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Article Published April 11, 2019
Nature as a Canvas
Erin Shanley, Audience Engagement Editor

When the calendar reads March 20, Mother Nature starts using the world as her canvas. She brushes off the snow, uncovers the lush greenery waiting beneath it, and with a swish of her brush paints trees and gardens with her palette of bright colors. It's a sight to see, and hold up a frame and you could picture it in a museum. Some artists find it so inspiring that they use it as their canvas, and some of these places are within driving distance.

 

The Glass House, New Canaan

When architect Philip Johnson acquired nearly 50 acres of land in New Canaan, he would not just design a house but curate an entire cohesive landscape. The property can only be accessed with guided tours and is gated off, a gate that is somewhat flirtatious as anyone could easily walk around it but is still daunting enough where you know unwelcome visitors will be met with extreme consequences.

Upon entering, the old farm house that was there when Johnson bought the property stands on the right, and on the left is the last building he designed that is totally abstract, reflecting the work that he contributed to modern architecture.

The Glass House is still unseen at this point, and will remain so until you walk down the path leading to where it sits. When you're inside, you get a completely unobstructed view of the 49 acres that surround it, making you feel like you're a part of it while having a glass wall between you.

Other structures on the property are architecturally designed to fit in with its surroundings, like the Pavilion in the Pond, which is scaled down to make it seem bigger than it really is. Every detail of the property was taken into consideration when he was designing the landscape, down to framing buildings with trees when looking at them at a certain angle.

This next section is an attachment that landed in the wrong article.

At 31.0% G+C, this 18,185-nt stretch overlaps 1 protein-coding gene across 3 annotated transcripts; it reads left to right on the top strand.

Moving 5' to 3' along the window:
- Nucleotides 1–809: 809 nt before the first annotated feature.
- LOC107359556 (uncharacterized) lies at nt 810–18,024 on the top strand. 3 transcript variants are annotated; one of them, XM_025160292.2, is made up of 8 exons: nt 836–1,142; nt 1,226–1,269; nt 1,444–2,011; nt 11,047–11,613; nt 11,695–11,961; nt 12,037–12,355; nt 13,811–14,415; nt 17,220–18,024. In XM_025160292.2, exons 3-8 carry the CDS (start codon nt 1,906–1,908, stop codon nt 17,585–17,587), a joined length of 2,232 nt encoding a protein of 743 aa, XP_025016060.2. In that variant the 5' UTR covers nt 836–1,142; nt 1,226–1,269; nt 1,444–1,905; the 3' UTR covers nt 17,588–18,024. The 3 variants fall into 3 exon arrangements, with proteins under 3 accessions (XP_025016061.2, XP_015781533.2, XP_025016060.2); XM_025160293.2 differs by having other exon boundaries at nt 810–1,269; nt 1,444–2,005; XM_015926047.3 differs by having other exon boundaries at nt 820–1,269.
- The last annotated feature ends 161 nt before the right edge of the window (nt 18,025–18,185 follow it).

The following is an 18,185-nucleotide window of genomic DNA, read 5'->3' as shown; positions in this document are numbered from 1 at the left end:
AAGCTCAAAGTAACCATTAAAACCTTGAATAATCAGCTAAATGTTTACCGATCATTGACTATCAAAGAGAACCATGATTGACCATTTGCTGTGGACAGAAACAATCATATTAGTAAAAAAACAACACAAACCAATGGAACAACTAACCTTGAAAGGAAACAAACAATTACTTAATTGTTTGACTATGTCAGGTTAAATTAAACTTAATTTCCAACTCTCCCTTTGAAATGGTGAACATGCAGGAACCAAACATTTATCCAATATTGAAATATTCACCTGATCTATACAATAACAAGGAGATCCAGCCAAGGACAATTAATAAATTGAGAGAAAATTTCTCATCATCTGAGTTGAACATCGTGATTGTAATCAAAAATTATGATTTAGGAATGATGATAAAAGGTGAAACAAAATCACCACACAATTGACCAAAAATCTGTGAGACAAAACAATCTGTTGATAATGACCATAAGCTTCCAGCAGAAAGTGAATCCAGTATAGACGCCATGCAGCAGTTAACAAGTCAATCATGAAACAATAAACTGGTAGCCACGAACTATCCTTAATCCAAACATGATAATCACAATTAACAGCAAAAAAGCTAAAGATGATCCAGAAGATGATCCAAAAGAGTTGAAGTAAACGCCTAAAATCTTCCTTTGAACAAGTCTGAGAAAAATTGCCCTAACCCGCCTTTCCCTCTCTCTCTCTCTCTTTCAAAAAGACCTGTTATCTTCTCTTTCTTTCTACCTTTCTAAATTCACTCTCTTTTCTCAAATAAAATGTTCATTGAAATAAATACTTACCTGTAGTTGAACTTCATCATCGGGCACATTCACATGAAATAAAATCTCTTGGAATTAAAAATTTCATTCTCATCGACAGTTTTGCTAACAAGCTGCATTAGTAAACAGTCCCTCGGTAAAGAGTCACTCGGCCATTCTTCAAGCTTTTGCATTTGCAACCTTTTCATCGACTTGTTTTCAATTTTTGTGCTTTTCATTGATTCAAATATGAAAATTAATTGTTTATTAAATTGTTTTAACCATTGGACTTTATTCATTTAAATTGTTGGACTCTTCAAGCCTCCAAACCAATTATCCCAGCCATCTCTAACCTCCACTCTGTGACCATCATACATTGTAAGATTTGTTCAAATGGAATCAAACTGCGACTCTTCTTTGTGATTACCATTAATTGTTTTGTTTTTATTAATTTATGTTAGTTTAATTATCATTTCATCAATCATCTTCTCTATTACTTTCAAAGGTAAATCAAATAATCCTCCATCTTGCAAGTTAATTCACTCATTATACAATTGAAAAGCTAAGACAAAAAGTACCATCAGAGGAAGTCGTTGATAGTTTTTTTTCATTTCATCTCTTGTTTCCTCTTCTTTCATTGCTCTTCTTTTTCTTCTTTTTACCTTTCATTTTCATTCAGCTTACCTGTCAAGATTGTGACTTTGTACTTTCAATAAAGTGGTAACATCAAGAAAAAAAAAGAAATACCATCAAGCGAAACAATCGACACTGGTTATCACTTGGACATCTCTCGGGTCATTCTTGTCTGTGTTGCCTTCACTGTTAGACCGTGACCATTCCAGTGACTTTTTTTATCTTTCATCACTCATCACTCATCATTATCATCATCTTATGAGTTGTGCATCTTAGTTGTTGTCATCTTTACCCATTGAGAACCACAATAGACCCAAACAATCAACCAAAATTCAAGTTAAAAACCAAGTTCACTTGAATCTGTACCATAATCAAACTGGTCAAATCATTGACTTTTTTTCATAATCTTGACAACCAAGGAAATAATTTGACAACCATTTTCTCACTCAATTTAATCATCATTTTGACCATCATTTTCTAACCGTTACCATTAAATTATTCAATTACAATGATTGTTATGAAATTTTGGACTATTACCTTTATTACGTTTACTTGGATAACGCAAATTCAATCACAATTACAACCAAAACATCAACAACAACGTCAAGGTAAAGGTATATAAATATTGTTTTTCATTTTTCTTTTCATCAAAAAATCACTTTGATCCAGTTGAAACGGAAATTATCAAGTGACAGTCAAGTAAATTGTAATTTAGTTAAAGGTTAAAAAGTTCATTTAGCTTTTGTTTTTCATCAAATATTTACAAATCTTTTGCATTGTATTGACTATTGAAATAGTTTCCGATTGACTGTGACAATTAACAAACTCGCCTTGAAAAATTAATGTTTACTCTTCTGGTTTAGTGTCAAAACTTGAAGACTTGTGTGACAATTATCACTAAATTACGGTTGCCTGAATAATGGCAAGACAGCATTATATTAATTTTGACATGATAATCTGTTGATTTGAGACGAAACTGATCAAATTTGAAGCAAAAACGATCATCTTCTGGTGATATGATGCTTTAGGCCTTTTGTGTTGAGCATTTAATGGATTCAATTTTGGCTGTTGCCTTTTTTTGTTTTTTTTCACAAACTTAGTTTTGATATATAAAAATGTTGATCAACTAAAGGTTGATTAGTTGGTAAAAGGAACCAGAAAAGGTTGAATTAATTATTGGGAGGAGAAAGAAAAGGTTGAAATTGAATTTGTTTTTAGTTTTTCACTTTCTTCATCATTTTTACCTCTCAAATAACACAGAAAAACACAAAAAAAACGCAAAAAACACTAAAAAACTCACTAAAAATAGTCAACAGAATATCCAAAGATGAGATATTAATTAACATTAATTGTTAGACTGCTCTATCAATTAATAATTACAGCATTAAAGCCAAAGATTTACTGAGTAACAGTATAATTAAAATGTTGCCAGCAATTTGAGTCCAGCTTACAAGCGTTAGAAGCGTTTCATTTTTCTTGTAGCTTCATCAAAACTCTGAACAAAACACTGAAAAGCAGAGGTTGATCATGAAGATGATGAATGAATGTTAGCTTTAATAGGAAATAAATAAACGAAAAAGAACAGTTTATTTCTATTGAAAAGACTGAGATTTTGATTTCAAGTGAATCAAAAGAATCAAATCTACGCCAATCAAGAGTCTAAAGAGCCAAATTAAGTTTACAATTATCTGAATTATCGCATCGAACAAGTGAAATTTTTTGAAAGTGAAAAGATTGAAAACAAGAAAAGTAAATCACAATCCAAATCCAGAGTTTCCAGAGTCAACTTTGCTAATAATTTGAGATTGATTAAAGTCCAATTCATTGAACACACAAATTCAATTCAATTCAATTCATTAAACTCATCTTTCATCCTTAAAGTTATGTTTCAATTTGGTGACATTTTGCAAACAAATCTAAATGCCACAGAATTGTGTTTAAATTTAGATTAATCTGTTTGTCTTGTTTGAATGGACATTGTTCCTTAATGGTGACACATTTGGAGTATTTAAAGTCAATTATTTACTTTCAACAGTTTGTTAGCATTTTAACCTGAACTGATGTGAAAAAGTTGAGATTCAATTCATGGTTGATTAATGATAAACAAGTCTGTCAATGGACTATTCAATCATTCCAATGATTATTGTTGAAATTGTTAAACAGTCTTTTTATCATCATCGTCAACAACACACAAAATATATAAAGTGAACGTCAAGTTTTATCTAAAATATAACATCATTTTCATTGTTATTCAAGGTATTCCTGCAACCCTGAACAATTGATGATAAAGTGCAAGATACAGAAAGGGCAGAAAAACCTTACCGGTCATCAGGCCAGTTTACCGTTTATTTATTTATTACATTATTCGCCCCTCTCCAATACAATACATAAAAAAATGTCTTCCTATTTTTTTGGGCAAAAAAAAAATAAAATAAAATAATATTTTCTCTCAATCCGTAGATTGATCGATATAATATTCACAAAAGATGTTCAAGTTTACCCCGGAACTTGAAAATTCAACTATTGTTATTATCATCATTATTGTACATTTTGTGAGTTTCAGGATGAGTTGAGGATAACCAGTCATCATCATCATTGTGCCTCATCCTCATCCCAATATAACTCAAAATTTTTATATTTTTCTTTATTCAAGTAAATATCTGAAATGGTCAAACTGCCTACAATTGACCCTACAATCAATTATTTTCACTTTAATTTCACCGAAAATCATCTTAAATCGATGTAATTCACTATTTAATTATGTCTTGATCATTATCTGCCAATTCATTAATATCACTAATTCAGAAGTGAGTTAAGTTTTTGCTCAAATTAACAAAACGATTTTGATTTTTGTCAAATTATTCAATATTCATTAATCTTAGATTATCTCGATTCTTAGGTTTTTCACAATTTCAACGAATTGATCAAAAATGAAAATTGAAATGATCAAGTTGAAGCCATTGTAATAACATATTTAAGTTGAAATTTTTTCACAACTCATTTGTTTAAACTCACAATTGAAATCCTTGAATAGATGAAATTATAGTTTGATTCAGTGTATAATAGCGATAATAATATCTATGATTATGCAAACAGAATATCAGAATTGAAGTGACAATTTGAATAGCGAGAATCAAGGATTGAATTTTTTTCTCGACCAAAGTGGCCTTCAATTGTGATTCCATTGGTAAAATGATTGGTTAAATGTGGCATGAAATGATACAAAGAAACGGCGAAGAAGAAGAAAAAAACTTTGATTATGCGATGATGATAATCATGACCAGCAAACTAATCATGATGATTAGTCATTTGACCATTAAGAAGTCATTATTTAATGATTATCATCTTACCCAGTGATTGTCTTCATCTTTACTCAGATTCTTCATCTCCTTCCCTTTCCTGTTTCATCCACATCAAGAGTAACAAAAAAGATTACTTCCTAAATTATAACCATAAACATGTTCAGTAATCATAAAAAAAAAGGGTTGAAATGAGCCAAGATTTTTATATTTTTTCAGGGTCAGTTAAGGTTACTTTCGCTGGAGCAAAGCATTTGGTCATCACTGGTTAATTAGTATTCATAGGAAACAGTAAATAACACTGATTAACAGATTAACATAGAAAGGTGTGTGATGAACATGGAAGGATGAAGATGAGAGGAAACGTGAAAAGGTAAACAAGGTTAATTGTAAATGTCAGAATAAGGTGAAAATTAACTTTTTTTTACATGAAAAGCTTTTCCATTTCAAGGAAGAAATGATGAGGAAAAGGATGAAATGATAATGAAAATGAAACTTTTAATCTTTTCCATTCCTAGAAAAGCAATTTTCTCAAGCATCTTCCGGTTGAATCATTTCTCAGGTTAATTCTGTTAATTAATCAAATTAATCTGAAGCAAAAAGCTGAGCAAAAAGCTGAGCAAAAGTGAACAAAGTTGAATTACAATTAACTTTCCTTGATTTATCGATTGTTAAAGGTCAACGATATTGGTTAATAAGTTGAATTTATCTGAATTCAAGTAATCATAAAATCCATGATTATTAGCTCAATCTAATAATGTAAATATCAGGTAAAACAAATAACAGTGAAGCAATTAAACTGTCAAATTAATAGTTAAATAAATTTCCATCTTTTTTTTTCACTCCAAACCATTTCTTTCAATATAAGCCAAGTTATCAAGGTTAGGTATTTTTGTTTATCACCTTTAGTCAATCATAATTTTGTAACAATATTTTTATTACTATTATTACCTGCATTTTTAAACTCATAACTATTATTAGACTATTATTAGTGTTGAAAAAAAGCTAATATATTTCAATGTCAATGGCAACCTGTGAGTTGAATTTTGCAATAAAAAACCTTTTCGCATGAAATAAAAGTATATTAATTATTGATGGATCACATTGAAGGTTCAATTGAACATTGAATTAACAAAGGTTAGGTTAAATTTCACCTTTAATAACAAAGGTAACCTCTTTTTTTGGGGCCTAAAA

The Glass House opens on May 2. For more information, visit theglasshouse.org.

 

Storm King Art Center, New Windsor, NY

The setting starts with an open grassy field with green grass as far as the eye can see that's bordered with wavy strokes of bumpy mountains in the distance. In the middle of these wide open spaces are larger-than-life, abstract sculptures that frame the natural space they're in and play on viewers' perspectives.

Everything about Storm King invites the beholder to fully immerse themselves in the pieces, whether it's being able to walk right up to a sculpture that seems like it's as tall as a skyscraper or standing beneath an installation that hovers right above their head. In a way, the viewer becomes part of the art, part of the natural surroundings, and everything is seemingly interconnected.

Storm King Art Center is open for the season. For more information, visit stormking.org.

 

The Sculpture Mile, Guilford to Stonington

Getting an experience like this doesn't require a lot of travel. Whether you're strolling through downtown Madison or driving along back roads, The Sculpture Mile adorns the shoreline from Guilford to Stonington with one-of-a-kind pieces that are like Connecticut's own Storm King. The exhibits get updated every year in June, with about half of the pieces getting replaced. Sculptures range from large to small and come in a variety of mediums. If you're feeling adventurous, or like you just need to know more about these intriguing and mysterious sculptures spread out across the shoreline, private tours are available, and better yet, for free.

For more information on The Sculpture Mile, visit hollycroft.org.